Noor believes in paying employees well. She set up a fair and attractive commission structure for her employees, a move that was fairly new in the local industry at the time. This structure has been a significant contributor to motivate Noor’s employees to work harder and better, all the while being rewarded for any extra effort. “Who makes the clients happy?” Noor asks. “The employees do, and happy employees keep happy customers. We focused a lot on training and practice at the beginning and continue to do so. If it is not ‘wow’ to me, then it shouldn’t be offered to the customer,” Noor says. However, Noor explains that while investing in training and development is vital for the provision of excellent services, this has recently become a double edged sword. Previously, the Ministry of Labor allowed for employers to claim back training and development costs from employees if they leave the business prematurely.The rules have since changed in favor of the employees, a move that has made such investments in talent development riskier than it once was. Noor gives us the example of a training program that she invested in to reduce the time it took for an acrylic nails service. “I wasn’t satisfied with the time it took for this service,” Noor says. She hired one of the top beauticians in the world from America to come and train ten of her employees in the latest and best techniques in the field. The program resulted in the reduction of time for this service from two or three hours down to 45 minutes. “This was a big investment. My employees have received the best training in the field and have gained invaluable knowledge. But now, they are free to go to competitors with these new skills at no cost. This is a huge risk and will translate to low levels of service across industries as employers become reluctant to invest in training.”
When asked about the major rebranding initiative that the company recently underwent, Noor tells us the story of Bedashing. After the initial success at the flagship Dashing Nails bar on Delma Street and their second branch at Center Market, Noor and her sisters decided to go big. They applied for funding from the Khalifa Fund for Enterprise Developmentfor the establishment of their third and biggest branch at the time in Khalifa City A.Soon afterwards, and following a successful expansion of their business, the sisters expressed their interest in the Khalifa Fundfranchising program and were shortlisted from among a list of candidates for funding. Soon after, the sisters teamed up with a renowned branding consultancy to help them with their rebranding strategy. After a quick look at the company name, the consultantsadvised the team that the company name, Dashing Nails,did not have global appeal. After considering the options,the team agreed on a strategy to rebrand the company with a fresh and original new name, look, and feel. Initially, the company’s slogan was “Be Dashing!” This slowly evolved to become a catchy name that resonated with the sisters, and so Bedashing was born. Just as Noor is trying to conclude her story, one of Noor’s daughters enters the room, demanding mommy’s attention. “I have five daughters by the way,” Noor interrupts. After quite a few utters of “Masha Allah” from my side, Noor adds with a laugh, “So I am in the right business!”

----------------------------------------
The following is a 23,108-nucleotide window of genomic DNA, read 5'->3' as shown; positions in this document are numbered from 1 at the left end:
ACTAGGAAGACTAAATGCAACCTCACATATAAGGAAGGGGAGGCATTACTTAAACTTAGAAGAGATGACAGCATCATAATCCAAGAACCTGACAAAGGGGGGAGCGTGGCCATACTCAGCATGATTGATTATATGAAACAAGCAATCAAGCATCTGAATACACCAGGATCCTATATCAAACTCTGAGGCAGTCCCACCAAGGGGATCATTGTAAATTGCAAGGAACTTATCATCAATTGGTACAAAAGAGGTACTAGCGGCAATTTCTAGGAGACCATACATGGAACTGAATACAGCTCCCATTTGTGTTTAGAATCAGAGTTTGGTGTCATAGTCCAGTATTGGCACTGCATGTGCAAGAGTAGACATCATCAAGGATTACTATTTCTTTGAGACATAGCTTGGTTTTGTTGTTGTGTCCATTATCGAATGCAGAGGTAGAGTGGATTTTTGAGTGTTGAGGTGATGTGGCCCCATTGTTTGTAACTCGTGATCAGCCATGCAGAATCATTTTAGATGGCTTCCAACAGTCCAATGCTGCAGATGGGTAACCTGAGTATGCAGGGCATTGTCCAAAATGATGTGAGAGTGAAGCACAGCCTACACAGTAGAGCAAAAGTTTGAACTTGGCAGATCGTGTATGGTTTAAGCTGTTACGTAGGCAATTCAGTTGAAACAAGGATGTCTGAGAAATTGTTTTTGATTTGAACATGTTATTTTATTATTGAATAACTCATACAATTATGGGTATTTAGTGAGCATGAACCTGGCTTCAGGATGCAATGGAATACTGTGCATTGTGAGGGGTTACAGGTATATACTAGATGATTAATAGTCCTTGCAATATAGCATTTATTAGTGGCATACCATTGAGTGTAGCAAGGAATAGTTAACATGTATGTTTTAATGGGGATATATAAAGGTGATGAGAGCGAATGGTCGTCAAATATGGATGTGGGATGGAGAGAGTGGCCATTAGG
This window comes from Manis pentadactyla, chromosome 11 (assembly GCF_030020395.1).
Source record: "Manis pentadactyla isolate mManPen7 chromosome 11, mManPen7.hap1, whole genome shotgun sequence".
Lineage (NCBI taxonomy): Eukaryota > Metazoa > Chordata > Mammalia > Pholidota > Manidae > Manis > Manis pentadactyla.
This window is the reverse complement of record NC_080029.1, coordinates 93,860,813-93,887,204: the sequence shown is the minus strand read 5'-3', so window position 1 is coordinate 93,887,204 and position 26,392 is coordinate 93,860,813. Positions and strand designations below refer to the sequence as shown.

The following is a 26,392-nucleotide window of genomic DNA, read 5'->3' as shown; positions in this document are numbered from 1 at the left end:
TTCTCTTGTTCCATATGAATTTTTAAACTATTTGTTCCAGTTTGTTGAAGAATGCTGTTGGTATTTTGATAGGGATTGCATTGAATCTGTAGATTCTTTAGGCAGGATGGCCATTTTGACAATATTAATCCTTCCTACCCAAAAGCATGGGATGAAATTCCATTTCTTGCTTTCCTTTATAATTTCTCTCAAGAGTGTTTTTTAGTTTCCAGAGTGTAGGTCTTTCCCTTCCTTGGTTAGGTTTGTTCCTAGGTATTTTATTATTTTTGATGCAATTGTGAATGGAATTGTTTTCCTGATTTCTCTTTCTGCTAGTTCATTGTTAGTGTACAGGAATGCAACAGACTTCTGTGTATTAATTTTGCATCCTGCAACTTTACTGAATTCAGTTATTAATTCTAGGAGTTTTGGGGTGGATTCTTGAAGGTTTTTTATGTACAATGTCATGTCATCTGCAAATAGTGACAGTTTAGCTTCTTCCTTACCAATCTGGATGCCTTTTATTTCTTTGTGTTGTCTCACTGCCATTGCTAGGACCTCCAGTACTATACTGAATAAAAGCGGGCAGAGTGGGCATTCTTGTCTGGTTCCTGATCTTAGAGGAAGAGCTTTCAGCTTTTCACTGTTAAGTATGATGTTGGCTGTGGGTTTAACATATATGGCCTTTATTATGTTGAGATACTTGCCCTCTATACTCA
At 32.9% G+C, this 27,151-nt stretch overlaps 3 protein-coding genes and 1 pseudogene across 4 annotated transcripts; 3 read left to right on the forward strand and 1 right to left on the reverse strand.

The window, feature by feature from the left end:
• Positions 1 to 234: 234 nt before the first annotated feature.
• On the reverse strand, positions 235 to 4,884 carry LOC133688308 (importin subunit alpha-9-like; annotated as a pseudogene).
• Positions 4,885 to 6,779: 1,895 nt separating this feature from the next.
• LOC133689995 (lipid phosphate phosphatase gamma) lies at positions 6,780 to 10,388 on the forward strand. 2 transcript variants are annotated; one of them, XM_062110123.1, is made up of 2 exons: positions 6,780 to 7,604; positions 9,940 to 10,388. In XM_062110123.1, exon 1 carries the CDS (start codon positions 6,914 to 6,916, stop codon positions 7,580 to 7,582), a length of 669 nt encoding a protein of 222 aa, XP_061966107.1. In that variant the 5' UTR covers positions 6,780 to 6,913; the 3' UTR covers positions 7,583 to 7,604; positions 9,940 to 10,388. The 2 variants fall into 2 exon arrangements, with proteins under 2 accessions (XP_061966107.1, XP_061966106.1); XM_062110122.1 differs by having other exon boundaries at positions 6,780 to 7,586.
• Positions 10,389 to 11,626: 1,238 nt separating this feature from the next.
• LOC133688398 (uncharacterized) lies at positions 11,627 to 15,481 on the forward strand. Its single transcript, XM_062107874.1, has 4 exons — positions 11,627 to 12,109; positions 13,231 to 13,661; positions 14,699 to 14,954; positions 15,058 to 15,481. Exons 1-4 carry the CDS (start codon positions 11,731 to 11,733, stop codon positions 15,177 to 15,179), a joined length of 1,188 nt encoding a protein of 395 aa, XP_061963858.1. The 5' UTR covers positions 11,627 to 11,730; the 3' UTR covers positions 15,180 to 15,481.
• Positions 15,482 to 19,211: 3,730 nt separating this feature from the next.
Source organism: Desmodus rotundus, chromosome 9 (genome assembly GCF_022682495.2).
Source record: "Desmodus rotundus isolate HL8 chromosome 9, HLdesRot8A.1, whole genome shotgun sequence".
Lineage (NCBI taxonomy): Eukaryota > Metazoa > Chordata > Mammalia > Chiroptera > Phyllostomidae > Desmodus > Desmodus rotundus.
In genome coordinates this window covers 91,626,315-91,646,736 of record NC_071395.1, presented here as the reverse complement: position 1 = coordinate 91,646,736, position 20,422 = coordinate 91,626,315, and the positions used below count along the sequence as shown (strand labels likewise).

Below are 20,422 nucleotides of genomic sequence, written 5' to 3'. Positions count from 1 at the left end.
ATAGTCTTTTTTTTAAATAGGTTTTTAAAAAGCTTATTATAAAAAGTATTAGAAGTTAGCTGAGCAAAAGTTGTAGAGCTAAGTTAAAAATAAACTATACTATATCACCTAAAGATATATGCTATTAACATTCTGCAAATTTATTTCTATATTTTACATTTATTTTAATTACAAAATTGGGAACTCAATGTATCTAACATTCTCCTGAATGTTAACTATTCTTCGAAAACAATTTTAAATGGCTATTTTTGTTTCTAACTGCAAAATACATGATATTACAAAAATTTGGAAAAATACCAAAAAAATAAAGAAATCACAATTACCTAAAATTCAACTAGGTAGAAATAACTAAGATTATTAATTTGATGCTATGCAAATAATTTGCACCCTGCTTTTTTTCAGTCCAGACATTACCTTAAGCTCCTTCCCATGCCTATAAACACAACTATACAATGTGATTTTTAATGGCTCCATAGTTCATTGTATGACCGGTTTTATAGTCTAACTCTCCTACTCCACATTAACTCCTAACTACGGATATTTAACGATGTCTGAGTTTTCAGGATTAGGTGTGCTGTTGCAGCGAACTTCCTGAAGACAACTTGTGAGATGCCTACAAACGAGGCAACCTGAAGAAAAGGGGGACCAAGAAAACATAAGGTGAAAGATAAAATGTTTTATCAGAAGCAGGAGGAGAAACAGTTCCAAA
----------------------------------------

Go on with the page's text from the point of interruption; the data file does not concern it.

Today, Bedashing has five branches across the city with over 200 employees. By 2025, Noor and her sisters aim to have 200 branches across the region delivering 1000 services per day between them. “Those 200 branches will be owned by women,” Noor says proudly. “Like I said earlier, my business has to mean something. Our purpose is to spread a piece of Bedashingto women everywhere. When a woman looks great, she feels great, and when a woman feels great she spreads positivity and love in her household which translates to positivity all around.” Another important goal that Noor describes is supporting women to financial independence. “We don’t look for rich franchisees, especially in Abu Dhabi.Bedashing is a profitable concept and Khalifa Fund will fund 90% of the franchise startup, so why should we give it to advantaged women?We have one franchisee already. She has found a location and fits perfectly with our selection criteria. Being the first franchisee, she will get extra support from us and share our success if we ever decide to go public.”
Bedashinghas received awards every year for their nail designs from the Nail It Awards hosted in Dubai, and in 2014 they won the What’s On Awardfor the best hair saloon in Abu Dhabi. “We are usually the only Abu Dhabi based salon which participates in the Nail It Awards. When they see our technicians walking down the aisle, they are like: Dashing is back again!” Noor says with a laugh. “And every time we win an award, another technician disappears to the competition!”
We asked Noor what some of the biggest obstacles were and the critical success factors required to successfully start up a business in Abu Dhabi. “The main obstacle is also the most critical success factor!” says Noor. “The difficulty of maneuvering the constantly changing laws for our specific industry is definitely the biggest obstacle, particularly the labor laws. But it is this difficulty that keeps competitors away and makes people think twice before entering our market!” Additionally, Noor comments that finding the right location in Abu Dhabi that is actually available and keeping up with rising housing costs for employees are some of the other serious challenges to consider. Noor continues by telling us, “When you decide what you want to do, make sure your business is ‘franchisable.’ Be specific with your product or service offering and perfect it. Read. Study your field and become the most knowledgeable specialist in that field. Focus on getting the right people, and more importantly, choose those who have a winning attitude to join your team.” In summary, Noor concludes by stating, “If you start with doing what you really love and can be great at, you can figure out the rest with the help of the right people and,insha Allah, it will all work out. Believe in your vision and put the pieces together.”by